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Tribal News

Yellowstone National Park Will Use 150th Anniversary To Improve Tribal Partnerships

North Entrance teepee installation event: teepee, Roosevelt Arch, and elk cow and calves
Jacob W. Frank
/
NPS
North Entrance teepee installation event

2022 is the 150th anniversary of Yellowstone National Park. Park officials say they want to use this marker as an opportunity to listen to and work more closely with all 27 associated Tribes that have historic and modern connections to the lands and resources within the park. Native Americans have been living in and connected to the landscape now known as Yellowstone for at least 11,000 years.

Yellowstone's Linda Veress said some of these partnerships have already started. For example a partnership with Native American Studies Faculty at Salish Kootenai College.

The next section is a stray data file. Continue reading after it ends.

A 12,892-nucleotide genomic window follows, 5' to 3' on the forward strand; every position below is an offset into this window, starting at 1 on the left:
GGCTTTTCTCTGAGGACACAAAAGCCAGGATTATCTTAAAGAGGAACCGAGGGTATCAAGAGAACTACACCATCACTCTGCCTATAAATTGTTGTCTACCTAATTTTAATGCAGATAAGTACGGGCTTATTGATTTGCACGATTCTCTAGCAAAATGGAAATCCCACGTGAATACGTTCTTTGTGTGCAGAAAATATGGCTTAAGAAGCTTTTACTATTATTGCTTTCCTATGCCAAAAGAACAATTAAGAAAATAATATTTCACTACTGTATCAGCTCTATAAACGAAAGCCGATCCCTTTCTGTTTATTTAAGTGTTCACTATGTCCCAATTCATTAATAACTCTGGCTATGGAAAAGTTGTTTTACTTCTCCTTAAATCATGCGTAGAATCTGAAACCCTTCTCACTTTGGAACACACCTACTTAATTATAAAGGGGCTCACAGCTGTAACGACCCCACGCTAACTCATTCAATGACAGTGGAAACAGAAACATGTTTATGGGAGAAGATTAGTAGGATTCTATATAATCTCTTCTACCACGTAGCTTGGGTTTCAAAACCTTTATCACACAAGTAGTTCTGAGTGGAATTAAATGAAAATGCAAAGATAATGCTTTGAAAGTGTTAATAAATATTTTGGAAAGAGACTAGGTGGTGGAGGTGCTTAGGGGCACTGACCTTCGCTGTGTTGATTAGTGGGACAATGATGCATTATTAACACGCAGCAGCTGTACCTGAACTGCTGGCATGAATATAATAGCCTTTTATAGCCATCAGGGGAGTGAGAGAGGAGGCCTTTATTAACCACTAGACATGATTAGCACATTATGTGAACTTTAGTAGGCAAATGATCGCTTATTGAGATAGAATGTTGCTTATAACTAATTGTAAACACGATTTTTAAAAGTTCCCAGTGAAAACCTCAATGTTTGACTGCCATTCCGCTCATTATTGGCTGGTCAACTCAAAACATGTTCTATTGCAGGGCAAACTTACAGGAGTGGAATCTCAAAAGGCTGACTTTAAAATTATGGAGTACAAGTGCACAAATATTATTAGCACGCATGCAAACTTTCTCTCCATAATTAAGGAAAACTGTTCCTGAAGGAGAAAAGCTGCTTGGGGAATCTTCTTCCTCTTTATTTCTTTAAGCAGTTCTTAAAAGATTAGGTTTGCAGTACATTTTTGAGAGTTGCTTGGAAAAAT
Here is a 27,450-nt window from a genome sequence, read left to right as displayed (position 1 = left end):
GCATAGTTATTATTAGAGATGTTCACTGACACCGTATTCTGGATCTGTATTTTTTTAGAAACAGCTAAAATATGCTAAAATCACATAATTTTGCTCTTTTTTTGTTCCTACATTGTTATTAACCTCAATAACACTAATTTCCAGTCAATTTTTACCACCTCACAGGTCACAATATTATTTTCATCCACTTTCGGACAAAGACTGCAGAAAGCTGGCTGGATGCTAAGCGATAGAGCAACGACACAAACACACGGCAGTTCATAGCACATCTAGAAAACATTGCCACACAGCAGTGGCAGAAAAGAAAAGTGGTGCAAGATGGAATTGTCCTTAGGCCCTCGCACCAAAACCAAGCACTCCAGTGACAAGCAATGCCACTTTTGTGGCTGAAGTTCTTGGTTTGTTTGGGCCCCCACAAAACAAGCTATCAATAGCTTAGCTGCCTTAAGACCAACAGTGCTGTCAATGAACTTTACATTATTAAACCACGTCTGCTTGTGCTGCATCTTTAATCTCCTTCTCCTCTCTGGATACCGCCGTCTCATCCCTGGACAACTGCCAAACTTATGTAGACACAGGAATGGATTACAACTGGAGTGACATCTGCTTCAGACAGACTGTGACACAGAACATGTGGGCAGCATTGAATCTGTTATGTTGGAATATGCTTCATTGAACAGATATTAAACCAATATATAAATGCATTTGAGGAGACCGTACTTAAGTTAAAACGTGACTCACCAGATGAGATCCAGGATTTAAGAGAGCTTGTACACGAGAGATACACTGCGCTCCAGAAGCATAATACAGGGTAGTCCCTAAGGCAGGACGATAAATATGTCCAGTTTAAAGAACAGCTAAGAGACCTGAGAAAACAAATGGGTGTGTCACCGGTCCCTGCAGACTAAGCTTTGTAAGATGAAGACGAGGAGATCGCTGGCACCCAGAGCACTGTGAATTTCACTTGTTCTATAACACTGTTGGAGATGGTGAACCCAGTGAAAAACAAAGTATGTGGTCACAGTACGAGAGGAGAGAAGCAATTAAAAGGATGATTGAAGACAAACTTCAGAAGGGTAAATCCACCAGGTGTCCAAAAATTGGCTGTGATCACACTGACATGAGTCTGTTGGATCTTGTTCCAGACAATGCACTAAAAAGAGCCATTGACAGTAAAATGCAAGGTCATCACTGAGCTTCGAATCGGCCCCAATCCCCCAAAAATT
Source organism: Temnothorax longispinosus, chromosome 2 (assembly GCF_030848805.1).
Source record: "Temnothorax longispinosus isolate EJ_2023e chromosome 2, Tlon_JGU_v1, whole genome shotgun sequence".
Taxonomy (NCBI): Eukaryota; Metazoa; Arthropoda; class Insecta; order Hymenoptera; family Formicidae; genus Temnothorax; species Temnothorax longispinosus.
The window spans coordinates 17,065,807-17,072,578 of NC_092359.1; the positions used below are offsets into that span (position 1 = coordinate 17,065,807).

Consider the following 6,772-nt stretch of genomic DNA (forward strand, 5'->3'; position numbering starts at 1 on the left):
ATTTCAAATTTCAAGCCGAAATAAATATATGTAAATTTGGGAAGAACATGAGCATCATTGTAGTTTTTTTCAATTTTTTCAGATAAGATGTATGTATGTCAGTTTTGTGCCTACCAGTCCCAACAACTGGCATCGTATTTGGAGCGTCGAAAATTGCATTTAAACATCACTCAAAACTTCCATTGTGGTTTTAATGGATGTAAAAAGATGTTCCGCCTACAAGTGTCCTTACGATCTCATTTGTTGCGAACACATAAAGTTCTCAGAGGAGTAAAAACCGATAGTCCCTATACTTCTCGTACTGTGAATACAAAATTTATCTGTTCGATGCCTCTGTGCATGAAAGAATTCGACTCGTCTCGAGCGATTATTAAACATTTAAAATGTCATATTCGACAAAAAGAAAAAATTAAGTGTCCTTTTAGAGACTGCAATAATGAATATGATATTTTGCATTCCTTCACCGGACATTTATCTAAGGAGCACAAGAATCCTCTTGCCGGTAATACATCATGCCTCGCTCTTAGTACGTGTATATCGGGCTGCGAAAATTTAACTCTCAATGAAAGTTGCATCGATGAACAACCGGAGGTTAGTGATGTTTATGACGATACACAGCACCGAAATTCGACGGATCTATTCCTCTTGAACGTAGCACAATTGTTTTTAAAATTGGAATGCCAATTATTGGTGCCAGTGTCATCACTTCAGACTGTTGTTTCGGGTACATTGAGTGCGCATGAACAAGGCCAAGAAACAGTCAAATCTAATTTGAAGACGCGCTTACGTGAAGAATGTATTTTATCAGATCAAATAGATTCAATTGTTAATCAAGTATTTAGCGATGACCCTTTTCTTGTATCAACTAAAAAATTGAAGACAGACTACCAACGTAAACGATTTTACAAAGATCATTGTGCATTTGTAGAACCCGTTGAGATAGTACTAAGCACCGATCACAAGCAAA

"The students from the college, as well as the professors, have been working closely with our archaeological team to explore archaeological resources within the park," said Veress.

Other partnerships include continuing the effort to work with multiple Tribes on bison management and the recent transfer of Yellowstone bison to the Assiniboine and Sioux Tribes at Fort Peck, Montana.

In June, Superintendent Cam Sholly and park staff met with members from various Tribes and Tribal Colleges to continue the conversation about strengthening the relationship in the future. This also included a ceremony at the park's North Entrance, said Veress.

"Recently, we worked with Mountain Time Art, and this organization convened and planned the erection of a Crow style teepee down at the North Entrance, and we had a ceremony and Tribal members sang an honor song," said Veress.

Part of this effort is also creating more signage throughout the park that tells Tribal stories. The park says this partnership will continue beyond the 150th anniversary.

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